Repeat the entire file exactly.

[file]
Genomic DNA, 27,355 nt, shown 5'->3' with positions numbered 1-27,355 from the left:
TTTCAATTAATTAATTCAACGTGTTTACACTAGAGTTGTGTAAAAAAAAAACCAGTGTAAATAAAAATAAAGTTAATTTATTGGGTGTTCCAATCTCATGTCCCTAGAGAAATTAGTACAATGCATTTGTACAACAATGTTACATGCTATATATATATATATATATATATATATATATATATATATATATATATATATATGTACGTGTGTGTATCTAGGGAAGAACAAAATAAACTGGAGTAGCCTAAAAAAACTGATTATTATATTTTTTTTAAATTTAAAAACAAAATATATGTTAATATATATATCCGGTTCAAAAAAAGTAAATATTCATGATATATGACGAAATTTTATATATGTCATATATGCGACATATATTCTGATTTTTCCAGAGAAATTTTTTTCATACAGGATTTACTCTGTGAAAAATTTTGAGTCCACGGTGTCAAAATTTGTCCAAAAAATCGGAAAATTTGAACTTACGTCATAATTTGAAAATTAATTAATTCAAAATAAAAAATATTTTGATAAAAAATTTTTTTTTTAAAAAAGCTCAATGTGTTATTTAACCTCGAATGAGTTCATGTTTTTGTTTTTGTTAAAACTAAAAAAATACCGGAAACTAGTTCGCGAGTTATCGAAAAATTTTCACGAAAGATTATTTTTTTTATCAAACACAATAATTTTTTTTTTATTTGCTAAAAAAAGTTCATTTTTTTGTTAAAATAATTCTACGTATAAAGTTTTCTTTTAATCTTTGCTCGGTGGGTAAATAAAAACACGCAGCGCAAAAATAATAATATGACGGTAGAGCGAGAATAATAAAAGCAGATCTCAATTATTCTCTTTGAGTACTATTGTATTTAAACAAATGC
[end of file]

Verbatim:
Genomic DNA, 27,355 nt, shown 5'->3' with positions numbered 1-27,355 from the left:
TTTCAATTAATTAATTCAACGTGTTTACACTAGAGTTGTGTAAAAAAAAAACCAGTGTAAATAAAAATAAAGTTAATTTATTGGGTGTTCCAATCTCATGTCCCTAGAGAAATTAGTACAATGCATTTGTACAACAATGTTACATGCTATATATATATATATATATATATATATATATATATATATATATATATATATATGTACGTGTGTGTATCTAGGGAAGAACAAAATAAACTGGAGTAGCCTAAAAAAACTGATTATTATATTTTTTTTAAATTTAAAAACAAAATATATGTTAATATATATATCCGGTTCAAAAAAAGTAAATATTCATGATATATGACGAAATTTTATATATGTCATATATGCGACATATATTCTGATTTTTCCAGAGAAATTTTTTTCATACAGGATTTACTCTGTGAAAAATTTTGAGTCCACGGTGTCAAAATTTGTCCAAAAAATCGGAAAATTTGAACTTACGTCATAATTTGAAAATTAATTAATTCAAAATAAAAAATATTTTGATAAAAAATTTTTTTTTTAAAAAAGCTCAATGTGTTATTTAACCTCGAATGAGTTCATGTTTTTGTTTTTGTTAAAACTAAAAAAATACCGGAAACTAGTTCGCGAGTTATCGAAAAATTTTCACGAAAGATTATTTTTTTTATCAAACACAATAATTTTTTTTTTATTTGCTAAAAAAAGTTCATTTTTTTGTTAAAATAATTCTACGTATAAAGTTTTCTTTTAATCTTTGCTCGGTGGGTAAATAAAAACACGCAGCGCAAAAATAATAATATGACGGTAGAGCGAGAATAATAAAAGCAGATCTCAATTATTCTCTTTGAGTACTATTGTATTTAAACAAATGC